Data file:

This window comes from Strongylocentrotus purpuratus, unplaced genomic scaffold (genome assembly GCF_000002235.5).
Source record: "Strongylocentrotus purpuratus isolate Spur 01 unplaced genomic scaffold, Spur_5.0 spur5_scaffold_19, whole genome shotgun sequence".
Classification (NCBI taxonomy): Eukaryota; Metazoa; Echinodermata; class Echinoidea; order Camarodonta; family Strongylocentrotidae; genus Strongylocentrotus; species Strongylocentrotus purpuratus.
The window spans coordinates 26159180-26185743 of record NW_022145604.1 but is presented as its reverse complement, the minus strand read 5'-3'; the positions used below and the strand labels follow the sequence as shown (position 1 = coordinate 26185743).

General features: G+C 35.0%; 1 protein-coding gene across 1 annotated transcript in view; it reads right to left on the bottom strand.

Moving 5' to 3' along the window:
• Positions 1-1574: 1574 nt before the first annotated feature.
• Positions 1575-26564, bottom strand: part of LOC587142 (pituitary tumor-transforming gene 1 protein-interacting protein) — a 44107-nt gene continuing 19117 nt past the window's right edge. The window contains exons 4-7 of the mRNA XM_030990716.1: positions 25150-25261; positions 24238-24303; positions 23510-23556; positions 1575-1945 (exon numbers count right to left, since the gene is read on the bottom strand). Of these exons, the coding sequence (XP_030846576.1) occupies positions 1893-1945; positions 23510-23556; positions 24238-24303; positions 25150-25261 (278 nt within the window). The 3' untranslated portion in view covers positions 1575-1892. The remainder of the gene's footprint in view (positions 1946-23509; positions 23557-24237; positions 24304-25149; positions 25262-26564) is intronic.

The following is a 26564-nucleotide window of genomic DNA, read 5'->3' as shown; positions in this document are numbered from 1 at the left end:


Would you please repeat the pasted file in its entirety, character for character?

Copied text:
This window comes from Strongylocentrotus purpuratus, unplaced genomic scaffold (genome assembly GCF_000002235.5).
Source record: "Strongylocentrotus purpuratus isolate Spur 01 unplaced genomic scaffold, Spur_5.0 spur5_scaffold_19, whole genome shotgun sequence".
Classification (NCBI taxonomy): Eukaryota; Metazoa; Echinodermata; class Echinoidea; order Camarodonta; family Strongylocentrotidae; genus Strongylocentrotus; species Strongylocentrotus purpuratus.
The window spans coordinates 26159180-26185743 of record NW_022145604.1 but is presented as its reverse complement, the minus strand read 5'-3'; the positions used below and the strand labels follow the sequence as shown (position 1 = coordinate 26185743).

General features: G+C 35.0%; 1 protein-coding gene across 1 annotated transcript in view; it reads right to left on the bottom strand.

Moving 5' to 3' along the window:
• Positions 1-1574: 1574 nt before the first annotated feature.
• Positions 1575-26564, bottom strand: part of LOC587142 (pituitary tumor-transforming gene 1 protein-interacting protein) — a 44107-nt gene continuing 19117 nt past the window's right edge. The window contains exons 4-7 of the mRNA XM_030990716.1: positions 25150-25261; positions 24238-24303; positions 23510-23556; positions 1575-1945 (exon numbers count right to left, since the gene is read on the bottom strand). Of these exons, the coding sequence (XP_030846576.1) occupies positions 1893-1945; positions 23510-23556; positions 24238-24303; positions 25150-25261 (278 nt within the window). The 3' untranslated portion in view covers positions 1575-1892. The remainder of the gene's footprint in view (positions 1946-23509; positions 23557-24237; positions 24304-25149; positions 25262-26564) is intronic.

The following is a 26564-nucleotide window of genomic DNA, read 5'->3' as shown; positions in this document are numbered from 1 at the left end: